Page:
Lemongrass, coconut, coriander, green chilli. Fish sauce, ginger, soy. My Thai soup with mussels demanded a perfectly smooth sauce, which meant sieving out a heartbreaking amount of immensely flavoursome but slightly stringy pulp from my green curry sauce. Not until after I’d thrown the first batch of it away did I get the tip from a friend that this lumpy by-catch could be mixed with mashed potato and cooked crab for a fantastic green curry crabcake.

With cauliflower still in season and my previous pairing of it with seafood  in mind, I wanted to test out a non-potato binding for another type of crabcake. Adding cayenne and paprika and sumac gave the mixture a dark, red-brownish colour, and unable to pick a favourite between the green Thai or the red cauliflower crabcakes, I decided the colour contrast would justify putting both on the plate.

Asparagus ice cream

As with so many weird food trends, the blame for savoury ice cream lies with Heston Blumenthal and his infamous bacon and egg flavour frozen treat. Much as I adore Heston’s cuisine however, challenging my diners’ preconceptions isn’t usually my main goal. I was concerned that asparagus ice cream in a starter would be too much like a gimmick – like I’m trying to make a point of doing something wacky. So I was delighted when my guests recognised it for being just a really nice (if slightly unusual) combination of flavours, textures and temperatures.

The cream melting over the deep-fried crabcakes is like any cream sauce on seafood, except for being cold, which cuts through the spiciness of the crabcakes. Asparagus, especially when paired with salty samphire, is perfect with crustaceans or anything else from the sea. Sadly at this point we run into my mistake – not nearly enough asparagus flavour to the ice cream. So pungent when boiled or steamed, asparagus’ water-soluble flavour molecules are not taken up so well by fats and oils, and the cold seems to lock them away as well. The temperature and textural contrast of the ice cream worked great, but against the bold, spicy flavours of the crabcakes the asparagus flavour was much too mild.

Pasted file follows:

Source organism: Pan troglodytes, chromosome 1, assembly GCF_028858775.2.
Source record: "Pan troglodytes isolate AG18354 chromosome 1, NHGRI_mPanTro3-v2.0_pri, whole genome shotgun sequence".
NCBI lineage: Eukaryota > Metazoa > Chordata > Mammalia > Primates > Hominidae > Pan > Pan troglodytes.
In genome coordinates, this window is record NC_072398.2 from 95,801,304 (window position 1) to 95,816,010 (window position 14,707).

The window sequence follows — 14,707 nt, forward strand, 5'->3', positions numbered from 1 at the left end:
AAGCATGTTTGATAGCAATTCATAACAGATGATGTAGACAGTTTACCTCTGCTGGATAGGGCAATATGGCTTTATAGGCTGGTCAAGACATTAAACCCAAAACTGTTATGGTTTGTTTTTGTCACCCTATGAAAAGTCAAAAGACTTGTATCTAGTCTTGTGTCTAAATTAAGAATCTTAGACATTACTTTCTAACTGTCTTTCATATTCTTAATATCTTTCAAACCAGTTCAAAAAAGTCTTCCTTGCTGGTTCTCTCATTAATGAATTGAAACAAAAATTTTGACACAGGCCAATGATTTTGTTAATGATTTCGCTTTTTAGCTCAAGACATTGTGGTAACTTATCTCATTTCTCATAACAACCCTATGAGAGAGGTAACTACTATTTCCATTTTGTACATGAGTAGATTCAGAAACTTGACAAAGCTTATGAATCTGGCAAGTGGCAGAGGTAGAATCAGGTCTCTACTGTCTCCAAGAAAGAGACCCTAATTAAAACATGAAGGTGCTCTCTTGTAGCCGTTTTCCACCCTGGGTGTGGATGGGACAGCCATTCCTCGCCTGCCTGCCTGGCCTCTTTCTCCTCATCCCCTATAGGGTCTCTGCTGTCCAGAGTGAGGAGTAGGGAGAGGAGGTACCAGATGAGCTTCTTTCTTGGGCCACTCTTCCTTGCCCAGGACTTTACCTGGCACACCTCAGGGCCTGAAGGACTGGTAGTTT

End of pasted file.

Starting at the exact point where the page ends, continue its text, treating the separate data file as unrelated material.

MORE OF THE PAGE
Verdict

Ultimately, though I liked the taste of the spiced cauliflower crabcakes, I found it too hard to explain what they’re all about to want to serve them again. The thing I liked best was that they provided an alternative to the stodgy, flavour-absorbing mashed potato of a typical fishcake. The Thai green curry ones on the other hand were both delicious and well defined. My next experiment will be to use the same flavours but with a crab risotto (instead of mashed potato) to bind them, and a tempura batter rather than breadcrumbs. The asparagus ice cream will be back, bigger and stronger, and other savoury ices may make their way onto my non-dessert courses in the future.